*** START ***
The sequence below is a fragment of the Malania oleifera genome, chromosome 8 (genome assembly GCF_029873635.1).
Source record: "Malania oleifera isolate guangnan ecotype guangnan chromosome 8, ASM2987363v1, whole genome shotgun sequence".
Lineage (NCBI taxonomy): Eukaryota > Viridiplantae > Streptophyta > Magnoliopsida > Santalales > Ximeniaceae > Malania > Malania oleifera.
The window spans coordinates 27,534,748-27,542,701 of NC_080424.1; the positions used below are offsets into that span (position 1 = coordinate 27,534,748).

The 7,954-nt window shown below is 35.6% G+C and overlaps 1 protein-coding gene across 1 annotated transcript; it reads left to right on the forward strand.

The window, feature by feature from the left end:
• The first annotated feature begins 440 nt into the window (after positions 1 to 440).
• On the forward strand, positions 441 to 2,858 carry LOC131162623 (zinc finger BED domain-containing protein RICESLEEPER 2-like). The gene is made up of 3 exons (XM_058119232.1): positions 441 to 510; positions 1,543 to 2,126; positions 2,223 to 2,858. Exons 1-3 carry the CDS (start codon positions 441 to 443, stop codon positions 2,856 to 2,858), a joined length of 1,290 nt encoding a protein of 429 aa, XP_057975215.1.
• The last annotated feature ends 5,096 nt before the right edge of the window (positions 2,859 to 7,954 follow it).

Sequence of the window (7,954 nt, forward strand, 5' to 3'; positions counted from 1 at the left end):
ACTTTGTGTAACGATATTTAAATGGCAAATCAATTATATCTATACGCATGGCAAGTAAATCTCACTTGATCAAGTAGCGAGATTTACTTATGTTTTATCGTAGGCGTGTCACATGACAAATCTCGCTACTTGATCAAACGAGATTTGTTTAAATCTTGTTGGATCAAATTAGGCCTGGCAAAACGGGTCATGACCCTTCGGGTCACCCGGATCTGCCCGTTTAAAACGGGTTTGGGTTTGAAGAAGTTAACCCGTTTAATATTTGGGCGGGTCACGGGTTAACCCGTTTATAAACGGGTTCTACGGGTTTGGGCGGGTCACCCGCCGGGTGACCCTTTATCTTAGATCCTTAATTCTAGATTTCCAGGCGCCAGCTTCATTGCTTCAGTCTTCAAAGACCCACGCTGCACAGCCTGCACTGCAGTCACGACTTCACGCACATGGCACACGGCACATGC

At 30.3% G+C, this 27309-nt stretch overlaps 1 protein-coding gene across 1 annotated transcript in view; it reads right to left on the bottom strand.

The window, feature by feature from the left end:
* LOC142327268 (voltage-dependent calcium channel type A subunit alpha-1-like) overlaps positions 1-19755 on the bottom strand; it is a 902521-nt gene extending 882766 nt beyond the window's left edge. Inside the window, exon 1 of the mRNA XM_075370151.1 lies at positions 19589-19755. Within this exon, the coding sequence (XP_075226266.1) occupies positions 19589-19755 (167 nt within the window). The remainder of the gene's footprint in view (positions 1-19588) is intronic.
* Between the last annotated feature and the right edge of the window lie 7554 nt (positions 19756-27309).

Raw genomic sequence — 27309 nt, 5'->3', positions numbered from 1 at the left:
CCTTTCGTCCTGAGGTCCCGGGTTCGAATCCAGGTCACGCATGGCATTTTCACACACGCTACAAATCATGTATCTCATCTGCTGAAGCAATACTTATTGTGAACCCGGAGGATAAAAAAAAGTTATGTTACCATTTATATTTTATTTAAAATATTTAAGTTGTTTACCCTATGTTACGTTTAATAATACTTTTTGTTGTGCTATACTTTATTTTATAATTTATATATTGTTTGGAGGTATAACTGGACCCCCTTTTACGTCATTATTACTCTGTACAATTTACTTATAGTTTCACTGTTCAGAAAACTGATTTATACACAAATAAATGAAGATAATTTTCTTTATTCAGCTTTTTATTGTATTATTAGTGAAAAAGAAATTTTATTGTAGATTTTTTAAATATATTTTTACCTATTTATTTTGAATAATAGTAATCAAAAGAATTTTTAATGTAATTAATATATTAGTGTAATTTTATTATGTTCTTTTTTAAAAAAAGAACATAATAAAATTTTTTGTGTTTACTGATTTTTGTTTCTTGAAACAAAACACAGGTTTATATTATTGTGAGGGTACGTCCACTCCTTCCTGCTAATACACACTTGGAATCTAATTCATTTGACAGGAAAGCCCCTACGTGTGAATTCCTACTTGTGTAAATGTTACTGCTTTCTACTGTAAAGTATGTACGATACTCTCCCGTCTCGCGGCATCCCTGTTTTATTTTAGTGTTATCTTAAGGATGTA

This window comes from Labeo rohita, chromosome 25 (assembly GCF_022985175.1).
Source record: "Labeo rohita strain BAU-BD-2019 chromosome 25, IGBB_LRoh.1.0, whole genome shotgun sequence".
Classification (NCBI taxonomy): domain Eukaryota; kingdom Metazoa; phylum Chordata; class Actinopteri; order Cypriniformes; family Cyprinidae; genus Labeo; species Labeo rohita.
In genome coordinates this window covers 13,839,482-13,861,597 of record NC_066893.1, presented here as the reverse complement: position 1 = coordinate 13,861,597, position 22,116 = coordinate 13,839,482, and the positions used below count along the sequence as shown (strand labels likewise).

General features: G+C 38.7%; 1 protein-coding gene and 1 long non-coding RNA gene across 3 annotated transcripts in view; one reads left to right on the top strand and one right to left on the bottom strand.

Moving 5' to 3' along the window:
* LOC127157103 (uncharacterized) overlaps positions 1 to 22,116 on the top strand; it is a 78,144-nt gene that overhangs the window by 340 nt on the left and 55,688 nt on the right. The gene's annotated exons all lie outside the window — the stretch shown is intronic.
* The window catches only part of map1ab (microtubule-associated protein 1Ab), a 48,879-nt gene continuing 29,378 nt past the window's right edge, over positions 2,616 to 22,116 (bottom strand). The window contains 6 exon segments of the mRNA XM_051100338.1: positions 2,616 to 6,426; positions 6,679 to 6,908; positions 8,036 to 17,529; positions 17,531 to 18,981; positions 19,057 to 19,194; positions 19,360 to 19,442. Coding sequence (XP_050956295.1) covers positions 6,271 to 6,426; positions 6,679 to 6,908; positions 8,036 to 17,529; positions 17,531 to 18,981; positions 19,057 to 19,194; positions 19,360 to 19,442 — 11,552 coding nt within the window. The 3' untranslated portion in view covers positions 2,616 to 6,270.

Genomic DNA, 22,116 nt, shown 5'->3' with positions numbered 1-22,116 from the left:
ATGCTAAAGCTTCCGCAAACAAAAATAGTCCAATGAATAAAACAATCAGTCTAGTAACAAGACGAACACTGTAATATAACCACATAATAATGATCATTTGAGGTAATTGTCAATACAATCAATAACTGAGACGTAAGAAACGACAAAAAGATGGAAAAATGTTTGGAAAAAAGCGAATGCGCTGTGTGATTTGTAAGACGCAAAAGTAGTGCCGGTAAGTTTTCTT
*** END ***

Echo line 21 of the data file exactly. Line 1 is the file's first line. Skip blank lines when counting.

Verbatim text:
In genome coordinates this window covers 13,839,482-13,861,597 of record NC_066893.1, presented here as the reverse complement: position 1 = coordinate 13,861,597, position 22,116 = coordinate 13,839,482, and the positions used below count along the sequence as shown (strand labels likewise).